The Giorgio Armani Tennis classic might just predict Wimbledon’s winner this year…
Inside the tennis world's best kept secret
The Hurlingham Tennis Classic is almost more Wimbledon than Wimbledon. Those rolling green lawns, thick and soft like cashmere carpet, and manicured to within a millimetre of their lives; that West London leafiness and those crisp, proper whites; an ease with the Pimm’s and the soft warm glow of England in June.
The players see it as the ideal warm up to SWI9 — one last opportunity to gather some grass stains before the gaze of the TV cameras and the glare of the Royal Box. (The secret is in the perennial rye grass, which is a perfect match to the variety used at Wimbledon). The spectators see it as the tennis world’s best kept secret — a rare chance to get within a loafer’s throw of some truly world class ground strokes. (Not that anyone would dare throw a Crockett & Jones near the lovely Greg Rusedski, I should add.) And absolutely everyone who’s ever been agrees it’s completely the best way to spend a hazy summer’s evening, as the pock-pock of match point rings out over the mature rose gardens and bounces off the awnings and echoes happily across the Thames.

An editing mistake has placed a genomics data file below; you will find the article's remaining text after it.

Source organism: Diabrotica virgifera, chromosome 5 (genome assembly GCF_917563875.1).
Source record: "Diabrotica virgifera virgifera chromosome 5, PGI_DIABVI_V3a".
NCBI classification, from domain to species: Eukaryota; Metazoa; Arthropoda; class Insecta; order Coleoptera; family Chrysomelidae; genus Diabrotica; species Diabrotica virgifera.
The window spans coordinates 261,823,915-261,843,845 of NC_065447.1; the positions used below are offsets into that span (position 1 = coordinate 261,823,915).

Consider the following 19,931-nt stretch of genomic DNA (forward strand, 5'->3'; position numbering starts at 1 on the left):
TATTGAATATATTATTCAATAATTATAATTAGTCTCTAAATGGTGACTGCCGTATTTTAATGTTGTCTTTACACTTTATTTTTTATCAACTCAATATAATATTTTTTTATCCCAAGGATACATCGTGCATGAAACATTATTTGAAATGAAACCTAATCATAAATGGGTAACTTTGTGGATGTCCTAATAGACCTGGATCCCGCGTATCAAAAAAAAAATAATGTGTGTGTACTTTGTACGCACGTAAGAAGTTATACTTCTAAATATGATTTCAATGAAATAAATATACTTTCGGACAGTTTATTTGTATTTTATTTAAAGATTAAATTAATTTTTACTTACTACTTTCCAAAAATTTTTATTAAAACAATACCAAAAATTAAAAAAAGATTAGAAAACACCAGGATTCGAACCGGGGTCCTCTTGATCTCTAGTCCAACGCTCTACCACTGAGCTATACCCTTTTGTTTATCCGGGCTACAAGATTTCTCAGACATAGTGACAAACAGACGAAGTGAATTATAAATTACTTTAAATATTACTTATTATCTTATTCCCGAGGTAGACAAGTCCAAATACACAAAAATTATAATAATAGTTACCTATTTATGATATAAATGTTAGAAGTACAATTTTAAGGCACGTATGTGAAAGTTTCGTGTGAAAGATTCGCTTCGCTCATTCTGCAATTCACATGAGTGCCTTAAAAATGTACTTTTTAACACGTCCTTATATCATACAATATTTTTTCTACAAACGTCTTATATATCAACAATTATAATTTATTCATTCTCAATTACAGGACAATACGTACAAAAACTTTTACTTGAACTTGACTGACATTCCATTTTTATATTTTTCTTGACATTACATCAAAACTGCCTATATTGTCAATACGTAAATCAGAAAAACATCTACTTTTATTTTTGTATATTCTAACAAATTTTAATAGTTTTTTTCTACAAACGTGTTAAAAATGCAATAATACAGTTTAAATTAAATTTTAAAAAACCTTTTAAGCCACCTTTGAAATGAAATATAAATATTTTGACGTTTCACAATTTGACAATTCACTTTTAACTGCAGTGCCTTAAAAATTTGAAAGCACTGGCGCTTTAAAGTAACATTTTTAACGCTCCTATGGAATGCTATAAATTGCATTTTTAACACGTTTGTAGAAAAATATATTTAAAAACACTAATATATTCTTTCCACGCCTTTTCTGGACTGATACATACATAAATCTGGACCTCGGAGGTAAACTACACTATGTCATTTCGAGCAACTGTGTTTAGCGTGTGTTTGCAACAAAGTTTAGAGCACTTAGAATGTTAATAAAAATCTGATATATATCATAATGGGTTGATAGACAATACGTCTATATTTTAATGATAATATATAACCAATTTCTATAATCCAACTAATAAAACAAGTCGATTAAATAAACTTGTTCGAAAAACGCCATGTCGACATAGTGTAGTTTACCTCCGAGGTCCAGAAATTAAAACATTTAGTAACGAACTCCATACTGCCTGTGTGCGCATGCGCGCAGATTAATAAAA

If I sound excitable, you’ll have to forgive me. Over 26 balmy years, the beloved Giorgio Armani Tennis Classic has produced some corking match ups and unexpected delights — with legends like Tim Henman serve-volleying like it’s 1999, and the arch entertainer Mansour Bahrami serving up magic in possibly the finest moustache Parson’s Green has ever seen. If you add up all of the Grand Slams of the tournament’s illustrious alumni, you’ll top 250 — not to mention 1,500 collective weeks as world number one. Plus, there’s the off-court action. This has long been a firm fixture of the summer social calendar for SW6 types — a set that is chic, lightly louche, and intensely relaxed around large format champagne.
But this year’s contest may do more than simply blood rising stars or re-animate frozen icons — it may genuinely predict the winner of its big brother down the road. Alongside young upstarts Caspar Ruud and Carlos Alcaraz, this year Rafael Nadal and Novak Djokovic have been added to the roster at the last minute.
This will be the first time Rafa has hit the court following his French Open win and the first time Novak has played in the classic — and the pundits and tipsters will be watching every stroke with microscopic scrutiny. Both players are hotly tipped for success this year, with that sense of potent inevitability that often surrounds the true greats. So to see them up-close-and-personal seems like a complete and rare indulgence. (And that’s before you get to the fountains of champagne or the mountainous high tea…) Anyone for tennis? Well, if you insist!
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